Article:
The media coverage of the mass killings at Virginia Tech is following a depressingly familiar narrative. The first 24 hours were a mystery novel: who did it? Clues pointed to an Asian male around 19 years old. Someone who'd just arrived in the United States. From China, someone suggested. The solution to the whodunit mystery turned out to be more disturbing than the original speculation, which revolved around the image of a deranged foreigner. The accused killer is a 23-year-old senior named Cho Seung Hui. He'd come to the US as a grade schooler. He'd grown up in Virginia. On his arm he had scrawled the gnomic message "Ismail Ax."
And he was an English major. This shouldn't be so shocking, but it is to someone who still is, in a way, an English major. No discipline, of course, is any more or less prone to attracting psychopathic weirdos, but horrific nature of Cho's act is utterly contrary to the humanist tradition in which literary studies fits. This morning Matt Lauer interviewed Cho's poor creative writing professor, Lucinda Roy, on The Today Show. She had to read his deranged writings. She responded humanely but ineffectually. In keeping with The Today Show's lurid and mawkish approach to tragedies large and small, Lauer insisted on quoting from a play Cho had written--"Dick must die" and rantings along those lines--a passage that could have been pulled from a Mamet play. Naturally Cho isn't going to be rewriting The Sound of Music in his dorm room with a Glock in his desk drawer. I'm curious about what he read. What kind of literature speaks to a mind like Cho's? Had he read that great tome of madness and unreason, Mody-Dick?
Now that we know the identity of the purported killer, we're in the display of madness stage of the narrative. Today's edition of the Chicago Tribune carries the banner headline "A Monster Revealed." Two memes run through the accompanying story and most of the others I've seen so far in the press: implied rebukes of authorities for missing the warning signs and detailed recreations of Cho's physical appearance and his actions on April 16. Michel Foucault would have recognized both. In his newly retranslated (and newly controversial, judging from the reaction to my earlier post and commentaries from others) History of Reason Foucault discusses the exhibition of inmates European asylums, most famously Bedlam Hospital in London. These exhibitions, Foucault wrote, "assigned to . . . madness a special sign: not that of sickness, but that of glorified scandal." In the eighteenth century "[m]adness had become a thing to look at: no longer a monster inside oneself, but an animal with strange mechanisms, a bestiality from which man had long since suppressed."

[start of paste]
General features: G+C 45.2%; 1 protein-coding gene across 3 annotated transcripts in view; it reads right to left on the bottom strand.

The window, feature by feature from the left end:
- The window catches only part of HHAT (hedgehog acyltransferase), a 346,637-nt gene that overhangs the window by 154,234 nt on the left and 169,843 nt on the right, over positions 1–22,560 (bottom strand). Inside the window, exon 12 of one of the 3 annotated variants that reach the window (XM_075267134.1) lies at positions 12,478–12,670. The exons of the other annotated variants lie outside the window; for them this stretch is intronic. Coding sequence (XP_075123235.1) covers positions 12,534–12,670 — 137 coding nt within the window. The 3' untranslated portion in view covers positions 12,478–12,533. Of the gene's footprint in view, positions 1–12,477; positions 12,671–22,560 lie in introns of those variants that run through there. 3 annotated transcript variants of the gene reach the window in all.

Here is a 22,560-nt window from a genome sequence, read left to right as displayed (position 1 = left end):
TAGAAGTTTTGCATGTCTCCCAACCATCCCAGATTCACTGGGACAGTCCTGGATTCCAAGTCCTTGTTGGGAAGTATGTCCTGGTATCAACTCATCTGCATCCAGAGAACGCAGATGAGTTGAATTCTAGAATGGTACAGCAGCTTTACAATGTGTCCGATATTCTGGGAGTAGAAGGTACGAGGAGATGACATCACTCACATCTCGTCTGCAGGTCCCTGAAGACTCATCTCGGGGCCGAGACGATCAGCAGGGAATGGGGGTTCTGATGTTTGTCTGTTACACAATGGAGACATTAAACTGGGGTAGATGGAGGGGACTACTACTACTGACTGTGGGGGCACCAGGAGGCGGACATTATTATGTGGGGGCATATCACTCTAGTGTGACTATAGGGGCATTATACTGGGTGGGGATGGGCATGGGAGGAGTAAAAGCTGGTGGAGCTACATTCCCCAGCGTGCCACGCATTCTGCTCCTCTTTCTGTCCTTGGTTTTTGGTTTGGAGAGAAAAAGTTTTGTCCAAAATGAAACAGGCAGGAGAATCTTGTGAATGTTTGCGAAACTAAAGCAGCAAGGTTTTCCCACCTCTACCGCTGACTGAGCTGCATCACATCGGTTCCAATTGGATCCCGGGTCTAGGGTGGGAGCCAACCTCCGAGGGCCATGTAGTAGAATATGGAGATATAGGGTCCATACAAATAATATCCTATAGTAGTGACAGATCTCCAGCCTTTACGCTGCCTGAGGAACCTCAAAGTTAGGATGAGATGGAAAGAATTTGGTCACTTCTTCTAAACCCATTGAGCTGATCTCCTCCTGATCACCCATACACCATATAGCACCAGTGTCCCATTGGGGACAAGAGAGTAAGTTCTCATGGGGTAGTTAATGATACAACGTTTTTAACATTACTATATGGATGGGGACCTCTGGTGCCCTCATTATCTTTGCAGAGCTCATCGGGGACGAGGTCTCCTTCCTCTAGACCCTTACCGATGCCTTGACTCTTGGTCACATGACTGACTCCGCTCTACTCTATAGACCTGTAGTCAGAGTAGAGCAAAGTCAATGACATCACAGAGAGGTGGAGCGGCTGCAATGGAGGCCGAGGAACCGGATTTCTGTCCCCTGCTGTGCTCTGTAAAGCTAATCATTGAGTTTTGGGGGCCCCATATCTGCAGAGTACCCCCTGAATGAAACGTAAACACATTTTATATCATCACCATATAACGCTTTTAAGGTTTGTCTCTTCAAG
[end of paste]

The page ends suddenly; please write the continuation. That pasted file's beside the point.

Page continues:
According to Foucault the exhibition of madness was an attempt to control and ultimately banish unreason from civilization. He defines unreason as "reason dazzled," the experience of being overwhelmed by a contrary and repressed variety of reason. The Enlightenment banished unreason from everything but its art and literature--Moby-Dick, for instance. Not surprisingly, unreason can't remain repressed for long, and its reappearance still fascinates and horrifies us. That this violence broke out at a technical institution--in the engineer building, no less--is telling. The exhibition of madness allows us to locate the derangement of reason in other people. Otherwise, we might find it lurking within ourselves.